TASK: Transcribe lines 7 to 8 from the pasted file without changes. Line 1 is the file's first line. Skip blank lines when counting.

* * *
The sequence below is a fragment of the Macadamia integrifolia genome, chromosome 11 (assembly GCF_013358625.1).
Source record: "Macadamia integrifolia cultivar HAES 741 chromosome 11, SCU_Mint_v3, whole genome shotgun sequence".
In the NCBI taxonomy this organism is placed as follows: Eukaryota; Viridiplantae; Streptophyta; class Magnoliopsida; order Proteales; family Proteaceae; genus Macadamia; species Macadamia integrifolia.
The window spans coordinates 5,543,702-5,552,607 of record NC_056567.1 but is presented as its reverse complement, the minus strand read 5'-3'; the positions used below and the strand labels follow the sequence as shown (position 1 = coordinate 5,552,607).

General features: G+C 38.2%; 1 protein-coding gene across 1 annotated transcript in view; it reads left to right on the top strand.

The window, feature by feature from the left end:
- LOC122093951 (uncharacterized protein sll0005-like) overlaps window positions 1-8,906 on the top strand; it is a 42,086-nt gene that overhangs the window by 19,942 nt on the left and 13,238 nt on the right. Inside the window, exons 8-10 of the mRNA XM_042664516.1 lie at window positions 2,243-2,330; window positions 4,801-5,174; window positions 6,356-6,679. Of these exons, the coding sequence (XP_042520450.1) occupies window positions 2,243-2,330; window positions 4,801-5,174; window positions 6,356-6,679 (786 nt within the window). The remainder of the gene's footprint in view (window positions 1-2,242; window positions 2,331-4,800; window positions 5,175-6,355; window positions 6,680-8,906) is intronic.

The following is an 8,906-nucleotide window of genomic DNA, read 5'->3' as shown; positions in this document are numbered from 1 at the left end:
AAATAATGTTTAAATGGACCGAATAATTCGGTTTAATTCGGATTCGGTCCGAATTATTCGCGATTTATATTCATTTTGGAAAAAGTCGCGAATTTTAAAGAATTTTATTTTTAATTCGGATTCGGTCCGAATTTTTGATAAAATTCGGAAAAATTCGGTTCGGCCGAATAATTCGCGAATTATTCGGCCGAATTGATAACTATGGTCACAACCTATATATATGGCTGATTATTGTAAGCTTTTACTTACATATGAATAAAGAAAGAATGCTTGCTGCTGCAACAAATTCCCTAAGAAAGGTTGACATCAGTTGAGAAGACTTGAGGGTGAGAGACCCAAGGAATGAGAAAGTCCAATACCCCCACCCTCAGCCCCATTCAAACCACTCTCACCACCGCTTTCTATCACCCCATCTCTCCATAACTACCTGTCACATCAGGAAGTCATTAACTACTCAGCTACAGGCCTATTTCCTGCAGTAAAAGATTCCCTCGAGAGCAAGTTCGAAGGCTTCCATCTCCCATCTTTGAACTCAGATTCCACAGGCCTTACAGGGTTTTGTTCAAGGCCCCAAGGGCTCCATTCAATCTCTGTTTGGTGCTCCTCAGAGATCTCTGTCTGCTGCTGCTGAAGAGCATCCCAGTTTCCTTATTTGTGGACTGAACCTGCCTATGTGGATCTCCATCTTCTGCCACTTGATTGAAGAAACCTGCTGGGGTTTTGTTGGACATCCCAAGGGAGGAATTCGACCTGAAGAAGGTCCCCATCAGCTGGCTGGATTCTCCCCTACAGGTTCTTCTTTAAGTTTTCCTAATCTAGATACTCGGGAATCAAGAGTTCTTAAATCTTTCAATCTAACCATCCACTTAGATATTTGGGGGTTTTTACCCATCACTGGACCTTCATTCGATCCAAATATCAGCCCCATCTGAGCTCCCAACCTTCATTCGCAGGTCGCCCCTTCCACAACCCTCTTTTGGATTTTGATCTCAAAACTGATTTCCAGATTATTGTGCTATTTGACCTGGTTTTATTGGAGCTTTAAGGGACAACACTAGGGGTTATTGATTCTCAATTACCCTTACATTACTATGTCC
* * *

- LOC122093951 (uncharacterized protein sll0005-like) overlaps window positions 1-8,906 on the top strand; it is a 42,086-nt gene that overhangs the window by 19,942 nt on the left and 13,238 nt on the right. Inside the window, exons 8-10 of the mRNA XM_042664516.1 lie at window positions 2,243-2,330; window positions 4,801-5,174; window positions 6,356-6,679. Of these exons, the coding sequence (XP_042520450.1) occupies window positions 2,243-2,330; window positions 4,801-5,174; window positions 6,356-6,679 (786 nt within the window). The remainder of the gene's footprint in view (window positions 1-2,242; window positions 2,331-4,800; window positions 5,175-6,355; window positions 6,680-8,906) is intronic.

The following is an 8,906-nucleotide window of genomic DNA, read 5'->3' as shown; positions in this document are numbered from 1 at the left end: